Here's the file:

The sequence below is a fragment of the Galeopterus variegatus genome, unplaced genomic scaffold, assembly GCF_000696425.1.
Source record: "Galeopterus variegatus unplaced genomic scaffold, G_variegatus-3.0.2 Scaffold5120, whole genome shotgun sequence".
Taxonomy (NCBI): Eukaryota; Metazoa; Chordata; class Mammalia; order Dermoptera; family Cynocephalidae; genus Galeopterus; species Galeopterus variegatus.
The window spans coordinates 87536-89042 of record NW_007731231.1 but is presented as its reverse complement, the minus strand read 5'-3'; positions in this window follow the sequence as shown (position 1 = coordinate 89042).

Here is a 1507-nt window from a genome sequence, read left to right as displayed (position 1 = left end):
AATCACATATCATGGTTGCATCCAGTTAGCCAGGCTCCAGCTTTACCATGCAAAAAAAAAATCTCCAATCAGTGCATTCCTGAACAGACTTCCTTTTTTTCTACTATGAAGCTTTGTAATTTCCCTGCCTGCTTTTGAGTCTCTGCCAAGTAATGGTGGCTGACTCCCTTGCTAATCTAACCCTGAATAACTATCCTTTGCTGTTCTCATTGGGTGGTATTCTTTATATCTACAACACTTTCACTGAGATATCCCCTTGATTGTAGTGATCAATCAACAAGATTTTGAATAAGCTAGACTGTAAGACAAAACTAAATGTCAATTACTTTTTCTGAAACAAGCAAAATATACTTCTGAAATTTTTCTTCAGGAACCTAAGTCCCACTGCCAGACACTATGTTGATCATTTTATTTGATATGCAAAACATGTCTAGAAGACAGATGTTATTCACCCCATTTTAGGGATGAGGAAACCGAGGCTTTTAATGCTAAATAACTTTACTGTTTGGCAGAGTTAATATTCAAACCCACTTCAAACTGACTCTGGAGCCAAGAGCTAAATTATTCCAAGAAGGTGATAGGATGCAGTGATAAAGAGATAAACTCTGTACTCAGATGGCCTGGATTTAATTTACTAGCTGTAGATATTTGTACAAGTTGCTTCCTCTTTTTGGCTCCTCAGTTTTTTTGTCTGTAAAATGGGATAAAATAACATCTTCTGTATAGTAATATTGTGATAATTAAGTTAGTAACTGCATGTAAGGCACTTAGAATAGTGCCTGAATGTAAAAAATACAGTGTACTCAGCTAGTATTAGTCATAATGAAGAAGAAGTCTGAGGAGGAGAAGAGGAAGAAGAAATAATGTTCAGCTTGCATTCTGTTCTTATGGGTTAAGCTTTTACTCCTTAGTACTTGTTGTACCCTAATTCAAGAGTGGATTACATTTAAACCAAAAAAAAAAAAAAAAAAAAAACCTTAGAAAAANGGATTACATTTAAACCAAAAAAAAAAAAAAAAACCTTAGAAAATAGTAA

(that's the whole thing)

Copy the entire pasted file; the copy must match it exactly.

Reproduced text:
The sequence below is a fragment of the Galeopterus variegatus genome, unplaced genomic scaffold, assembly GCF_000696425.1.
Source record: "Galeopterus variegatus unplaced genomic scaffold, G_variegatus-3.0.2 Scaffold5120, whole genome shotgun sequence".
Taxonomy (NCBI): Eukaryota; Metazoa; Chordata; class Mammalia; order Dermoptera; family Cynocephalidae; genus Galeopterus; species Galeopterus variegatus.
The window spans coordinates 87536-89042 of record NW_007731231.1 but is presented as its reverse complement, the minus strand read 5'-3'; positions in this window follow the sequence as shown (position 1 = coordinate 89042).

Here is a 1507-nt window from a genome sequence, read left to right as displayed (position 1 = left end):
AATCACATATCATGGTTGCATCCAGTTAGCCAGGCTCCAGCTTTACCATGCAAAAAAAAAATCTCCAATCAGTGCATTCCTGAACAGACTTCCTTTTTTTCTACTATGAAGCTTTGTAATTTCCCTGCCTGCTTTTGAGTCTCTGCCAAGTAATGGTGGCTGACTCCCTTGCTAATCTAACCCTGAATAACTATCCTTTGCTGTTCTCATTGGGTGGTATTCTTTATATCTACAACACTTTCACTGAGATATCCCCTTGATTGTAGTGATCAATCAACAAGATTTTGAATAAGCTAGACTGTAAGACAAAACTAAATGTCAATTACTTTTTCTGAAACAAGCAAAATATACTTCTGAAATTTTTCTTCAGGAACCTAAGTCCCACTGCCAGACACTATGTTGATCATTTTATTTGATATGCAAAACATGTCTAGAAGACAGATGTTATTCACCCCATTTTAGGGATGAGGAAACCGAGGCTTTTAATGCTAAATAACTTTACTGTTTGGCAGAGTTAATATTCAAACCCACTTCAAACTGACTCTGGAGCCAAGAGCTAAATTATTCCAAGAAGGTGATAGGATGCAGTGATAAAGAGATAAACTCTGTACTCAGATGGCCTGGATTTAATTTACTAGCTGTAGATATTTGTACAAGTTGCTTCCTCTTTTTGGCTCCTCAGTTTTTTTGTCTGTAAAATGGGATAAAATAACATCTTCTGTATAGTAATATTGTGATAATTAAGTTAGTAACTGCATGTAAGGCACTTAGAATAGTGCCTGAATGTAAAAAATACAGTGTACTCAGCTAGTATTAGTCATAATGAAGAAGAAGTCTGAGGAGGAGAAGAGGAAGAAGAAATAATGTTCAGCTTGCATTCTGTTCTTATGGGTTAAGCTTTTACTCCTTAGTACTTGTTGTACCCTAATTCAAGAGTGGATTACATTTAAACCAAAAAAAAAAAAAAAAAAAAAACCTTAGAAAAANGGATTACATTTAAACCAAAAAAAAAAAAAAAAACCTTAGAAAATAGTAA